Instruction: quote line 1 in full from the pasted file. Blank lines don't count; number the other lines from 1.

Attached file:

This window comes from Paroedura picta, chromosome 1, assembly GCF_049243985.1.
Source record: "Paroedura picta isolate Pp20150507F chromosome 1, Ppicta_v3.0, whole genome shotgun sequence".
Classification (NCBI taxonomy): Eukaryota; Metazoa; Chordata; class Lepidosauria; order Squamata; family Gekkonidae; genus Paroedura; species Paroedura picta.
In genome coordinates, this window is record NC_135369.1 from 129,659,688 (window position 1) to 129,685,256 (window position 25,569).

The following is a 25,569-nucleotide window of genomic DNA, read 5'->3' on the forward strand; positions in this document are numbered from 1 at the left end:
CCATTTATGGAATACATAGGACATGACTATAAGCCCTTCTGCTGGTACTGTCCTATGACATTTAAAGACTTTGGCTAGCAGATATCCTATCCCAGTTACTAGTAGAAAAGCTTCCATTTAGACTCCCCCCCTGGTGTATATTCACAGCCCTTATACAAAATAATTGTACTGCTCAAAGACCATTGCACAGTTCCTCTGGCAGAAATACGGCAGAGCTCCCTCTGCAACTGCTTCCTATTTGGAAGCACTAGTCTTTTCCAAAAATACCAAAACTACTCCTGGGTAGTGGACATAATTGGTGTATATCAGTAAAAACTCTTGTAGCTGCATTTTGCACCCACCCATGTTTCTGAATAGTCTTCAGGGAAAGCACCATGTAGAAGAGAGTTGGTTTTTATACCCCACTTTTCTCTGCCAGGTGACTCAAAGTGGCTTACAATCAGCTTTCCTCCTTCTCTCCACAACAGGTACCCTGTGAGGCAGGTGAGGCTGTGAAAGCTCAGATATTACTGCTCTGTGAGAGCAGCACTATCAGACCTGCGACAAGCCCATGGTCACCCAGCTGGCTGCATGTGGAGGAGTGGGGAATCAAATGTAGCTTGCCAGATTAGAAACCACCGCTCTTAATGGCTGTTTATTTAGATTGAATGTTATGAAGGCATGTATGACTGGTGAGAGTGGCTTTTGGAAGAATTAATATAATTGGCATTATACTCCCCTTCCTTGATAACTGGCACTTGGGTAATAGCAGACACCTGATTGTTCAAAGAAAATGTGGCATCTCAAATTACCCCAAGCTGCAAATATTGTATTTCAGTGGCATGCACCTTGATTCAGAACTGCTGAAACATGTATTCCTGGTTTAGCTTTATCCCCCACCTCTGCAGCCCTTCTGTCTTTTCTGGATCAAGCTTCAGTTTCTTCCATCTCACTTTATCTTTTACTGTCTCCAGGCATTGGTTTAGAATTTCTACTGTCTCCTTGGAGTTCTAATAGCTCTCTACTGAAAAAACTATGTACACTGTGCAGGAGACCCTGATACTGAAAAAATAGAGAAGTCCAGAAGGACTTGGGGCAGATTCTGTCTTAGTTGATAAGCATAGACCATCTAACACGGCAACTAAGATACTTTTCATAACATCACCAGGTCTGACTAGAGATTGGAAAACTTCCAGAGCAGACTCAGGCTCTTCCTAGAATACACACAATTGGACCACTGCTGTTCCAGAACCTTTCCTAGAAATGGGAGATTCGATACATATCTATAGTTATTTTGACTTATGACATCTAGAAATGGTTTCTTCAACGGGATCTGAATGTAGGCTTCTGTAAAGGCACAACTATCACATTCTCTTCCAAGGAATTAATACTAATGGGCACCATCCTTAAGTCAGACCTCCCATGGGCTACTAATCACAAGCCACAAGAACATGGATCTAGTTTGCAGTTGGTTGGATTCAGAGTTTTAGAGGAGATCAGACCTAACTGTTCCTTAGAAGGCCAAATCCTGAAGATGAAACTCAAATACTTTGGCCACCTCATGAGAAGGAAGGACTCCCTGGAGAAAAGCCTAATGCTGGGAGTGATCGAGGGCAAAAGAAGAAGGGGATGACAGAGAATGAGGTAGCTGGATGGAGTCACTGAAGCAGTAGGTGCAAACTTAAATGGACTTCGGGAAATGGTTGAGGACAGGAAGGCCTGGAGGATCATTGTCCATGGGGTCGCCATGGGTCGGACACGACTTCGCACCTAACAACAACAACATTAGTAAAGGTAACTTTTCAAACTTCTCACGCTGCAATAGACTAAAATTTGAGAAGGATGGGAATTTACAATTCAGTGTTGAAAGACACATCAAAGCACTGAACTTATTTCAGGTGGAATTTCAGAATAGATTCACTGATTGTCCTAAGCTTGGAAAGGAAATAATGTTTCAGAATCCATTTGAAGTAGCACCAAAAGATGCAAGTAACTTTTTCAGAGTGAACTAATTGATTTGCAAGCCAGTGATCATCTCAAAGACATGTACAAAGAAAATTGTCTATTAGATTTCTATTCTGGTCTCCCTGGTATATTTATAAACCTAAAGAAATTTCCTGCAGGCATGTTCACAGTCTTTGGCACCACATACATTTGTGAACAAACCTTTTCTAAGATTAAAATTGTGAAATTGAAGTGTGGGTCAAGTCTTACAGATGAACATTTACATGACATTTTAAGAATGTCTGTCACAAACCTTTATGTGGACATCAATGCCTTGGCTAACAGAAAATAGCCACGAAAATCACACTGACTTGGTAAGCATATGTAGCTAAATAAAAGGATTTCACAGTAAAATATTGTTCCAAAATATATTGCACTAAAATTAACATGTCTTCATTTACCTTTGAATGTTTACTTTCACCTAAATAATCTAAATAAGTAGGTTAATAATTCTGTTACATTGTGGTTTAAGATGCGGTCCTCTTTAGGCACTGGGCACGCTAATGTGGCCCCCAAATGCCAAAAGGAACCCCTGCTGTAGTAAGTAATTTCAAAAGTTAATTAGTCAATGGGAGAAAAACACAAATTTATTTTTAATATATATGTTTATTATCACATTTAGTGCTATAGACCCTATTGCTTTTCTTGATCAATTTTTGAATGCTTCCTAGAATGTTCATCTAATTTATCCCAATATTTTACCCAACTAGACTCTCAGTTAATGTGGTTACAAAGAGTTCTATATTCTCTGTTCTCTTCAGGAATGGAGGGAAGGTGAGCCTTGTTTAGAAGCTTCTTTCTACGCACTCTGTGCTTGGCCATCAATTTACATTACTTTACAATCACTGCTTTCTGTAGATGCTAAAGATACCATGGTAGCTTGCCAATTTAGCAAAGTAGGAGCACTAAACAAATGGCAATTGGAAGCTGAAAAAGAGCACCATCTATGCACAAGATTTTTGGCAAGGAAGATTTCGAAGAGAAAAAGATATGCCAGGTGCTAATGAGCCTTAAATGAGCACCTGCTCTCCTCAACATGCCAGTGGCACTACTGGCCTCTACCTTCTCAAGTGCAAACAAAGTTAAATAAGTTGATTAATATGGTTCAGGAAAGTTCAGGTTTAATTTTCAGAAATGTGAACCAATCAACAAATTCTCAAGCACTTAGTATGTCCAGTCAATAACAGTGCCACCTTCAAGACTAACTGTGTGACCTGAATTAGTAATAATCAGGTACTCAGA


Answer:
This window comes from Paroedura picta, chromosome 1, assembly GCF_049243985.1.